Strategic Default Strategy: A Plan For Illinois Homeowners To Walk Away From Current Mortgages and Moral Obligations
Strategic Default Strategy: A Plan For Illinois Homeowners To Walk Away From Current Mortgages and Moral Obligations
Written By   |   07.08.10
Reading Time: 3 minutes

Recently, I was shocked to learn about how hundreds or perhaps thousands of Illinois homeowners are using a strategy called “strategic default” to walk away from their current mortgage obligations. Literally thousands of homeowners in Illinois and across the country find themselves “upside down” or “”underwater” regarding the homes they currently live in. The terms “upside down” and “underwater” refer to homeowners who owe more money on their homes than they are currently worth.

It is widely believed the Fannie Mae / Freddie Mac debacle has led to the current economic crisis and deep recession facing America today. However, no one can say Americans are not resourceful and, at times, not in good ways. In the case of “strategic default,” which is also known as voluntary foreclosure, participating homeowners may not be ethical, but they have certainly found a way to beat the system.

In part, this situation is a result of the failure of Fannie Mae and Freddie Mac, quasi-privately owned and government-backed corporations, which insured loans to many homeowners whose income level should not have qualified them for mortgages they could not afford.

Here’s how this “strategic default” strategy works. Those who are having trouble meeting their current mortgage notes, but may not be in default or foreclosure, or are simply seeking lower mortgage payments, go out and purchase new homes. They find homes with lower mortgage payments more commensurate with their income.

On their credit applications and in meetings, new lenders inquire about the status of the current mortgages held by those seeking to get out from under their old mortgage agreements. The perspective lenders take the applicant’s word, in good faith, that their old homes are in the process of being sold. Technically, though this may not be true, new lenders provide mortgages based on inaccurate or misleading information from perspective buyers. Once a new mortgage is secured, the homeowner then simply walks away from their old mortgage obligation, leaving their credit rating in shambles, but at least these individuals or families are now living in a home they can more readily afford.

“It’s amazing concerning what’s happening,” said a licensed Illinois real estate appraiser who requested anonymity. “These people are playing with fire, as they skirt the law regarding the provisions of accurate and honest information they are giving financial institutions. These individuals have good credit ratings at the time and the financial institutions they are negotiating with have no reason to doubt whether the information on the new mortgage applications is accurate and complete. It’s dishonest, yet it is a sign of the times.”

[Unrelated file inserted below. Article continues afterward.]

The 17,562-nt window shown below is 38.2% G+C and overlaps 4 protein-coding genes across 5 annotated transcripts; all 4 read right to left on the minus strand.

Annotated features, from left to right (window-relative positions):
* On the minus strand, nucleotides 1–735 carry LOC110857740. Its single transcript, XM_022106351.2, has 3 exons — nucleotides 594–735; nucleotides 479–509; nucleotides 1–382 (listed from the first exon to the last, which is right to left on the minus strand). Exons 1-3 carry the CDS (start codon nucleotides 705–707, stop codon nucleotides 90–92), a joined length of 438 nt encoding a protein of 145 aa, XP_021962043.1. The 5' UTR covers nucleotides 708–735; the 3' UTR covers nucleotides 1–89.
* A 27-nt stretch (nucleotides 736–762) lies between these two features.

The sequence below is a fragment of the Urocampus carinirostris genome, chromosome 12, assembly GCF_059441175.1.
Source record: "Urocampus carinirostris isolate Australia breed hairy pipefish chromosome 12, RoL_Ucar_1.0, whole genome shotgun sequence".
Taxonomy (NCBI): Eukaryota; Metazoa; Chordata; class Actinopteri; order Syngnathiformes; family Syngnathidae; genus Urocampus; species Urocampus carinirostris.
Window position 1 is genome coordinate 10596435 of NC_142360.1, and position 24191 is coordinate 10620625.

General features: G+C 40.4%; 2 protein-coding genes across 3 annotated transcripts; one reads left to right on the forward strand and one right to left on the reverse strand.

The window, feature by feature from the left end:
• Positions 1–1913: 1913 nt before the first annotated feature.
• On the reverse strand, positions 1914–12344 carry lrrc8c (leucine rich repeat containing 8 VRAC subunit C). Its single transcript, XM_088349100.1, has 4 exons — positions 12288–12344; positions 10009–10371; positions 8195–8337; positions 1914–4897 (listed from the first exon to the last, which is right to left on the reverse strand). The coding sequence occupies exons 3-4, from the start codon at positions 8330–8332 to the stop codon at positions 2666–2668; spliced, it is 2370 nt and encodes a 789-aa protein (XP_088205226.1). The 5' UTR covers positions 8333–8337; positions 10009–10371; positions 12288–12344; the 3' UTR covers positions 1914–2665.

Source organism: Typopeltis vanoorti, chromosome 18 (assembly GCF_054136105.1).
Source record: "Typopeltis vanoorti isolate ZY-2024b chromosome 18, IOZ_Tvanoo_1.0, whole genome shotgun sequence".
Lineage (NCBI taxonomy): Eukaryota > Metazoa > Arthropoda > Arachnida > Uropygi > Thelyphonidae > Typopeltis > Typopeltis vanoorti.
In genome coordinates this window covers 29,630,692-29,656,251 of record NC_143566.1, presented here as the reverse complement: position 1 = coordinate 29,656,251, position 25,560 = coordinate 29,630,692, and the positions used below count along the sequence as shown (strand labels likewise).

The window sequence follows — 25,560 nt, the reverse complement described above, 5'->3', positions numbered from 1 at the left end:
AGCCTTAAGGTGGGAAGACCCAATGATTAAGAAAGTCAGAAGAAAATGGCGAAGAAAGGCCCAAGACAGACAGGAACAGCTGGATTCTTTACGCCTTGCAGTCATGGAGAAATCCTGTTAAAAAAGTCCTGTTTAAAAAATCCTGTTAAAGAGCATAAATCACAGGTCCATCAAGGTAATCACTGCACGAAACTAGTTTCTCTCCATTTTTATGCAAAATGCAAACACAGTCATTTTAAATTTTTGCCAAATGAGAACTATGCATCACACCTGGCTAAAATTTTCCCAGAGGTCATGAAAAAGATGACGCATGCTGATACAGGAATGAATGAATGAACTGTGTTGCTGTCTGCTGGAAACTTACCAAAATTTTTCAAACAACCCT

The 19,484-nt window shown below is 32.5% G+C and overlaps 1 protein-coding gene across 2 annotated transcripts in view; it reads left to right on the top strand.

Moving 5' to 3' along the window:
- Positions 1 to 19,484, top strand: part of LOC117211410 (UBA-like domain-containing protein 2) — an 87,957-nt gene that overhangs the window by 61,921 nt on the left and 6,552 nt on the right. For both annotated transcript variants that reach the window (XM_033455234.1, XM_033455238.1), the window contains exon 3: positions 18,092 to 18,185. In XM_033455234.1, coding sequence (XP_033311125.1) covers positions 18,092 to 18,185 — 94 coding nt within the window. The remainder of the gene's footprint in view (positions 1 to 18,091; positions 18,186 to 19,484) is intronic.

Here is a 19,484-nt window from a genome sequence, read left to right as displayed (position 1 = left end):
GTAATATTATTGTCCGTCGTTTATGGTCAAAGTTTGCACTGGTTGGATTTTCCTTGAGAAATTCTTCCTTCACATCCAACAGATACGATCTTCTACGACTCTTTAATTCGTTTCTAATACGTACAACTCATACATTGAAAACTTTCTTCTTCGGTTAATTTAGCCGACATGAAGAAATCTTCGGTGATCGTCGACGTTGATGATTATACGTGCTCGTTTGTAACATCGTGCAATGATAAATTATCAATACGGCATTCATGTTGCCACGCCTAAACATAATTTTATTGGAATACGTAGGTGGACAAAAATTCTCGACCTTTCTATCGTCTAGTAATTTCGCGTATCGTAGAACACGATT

However, a substantial number of those who are participating in this “strategic default” scheme are violating federal law, the government is catching on and some of these people may be in legal jeopardy for lying to new lenders. To exacerbate the problem, the new lenders are not exercising due diligence which led to the meltdown of America’s economy in the first place.

There are actually entrepreneurs who are helping, for a fee, walk people through the process of stepping away from their homes and the promissory notes they signed with their original lenders. This practice brings into question not only legal and fiscal concerns, but a moral issue as well. Some Illinois residents apparently feel justified with breaking a legal contract because of government bank bail-outs and Washington, D.C.’s fiscal irresponsibility which has resulted in our nation’s historic mounting national debt and the financial crisis America is facing. These individuals obviously feel if the government does not have to adhere to a budget, why should they? Of course, two wrongs do not make a right. However, many homeowners look at “strategic default” as a way to provide themselves a personal bail-out, even though it has a devastating impact on their credit rating. What’s good for the goose, is good for the gander–to their way of thinking–and “strategic default” may simply represent a lesson well taught by local, state and federal government.

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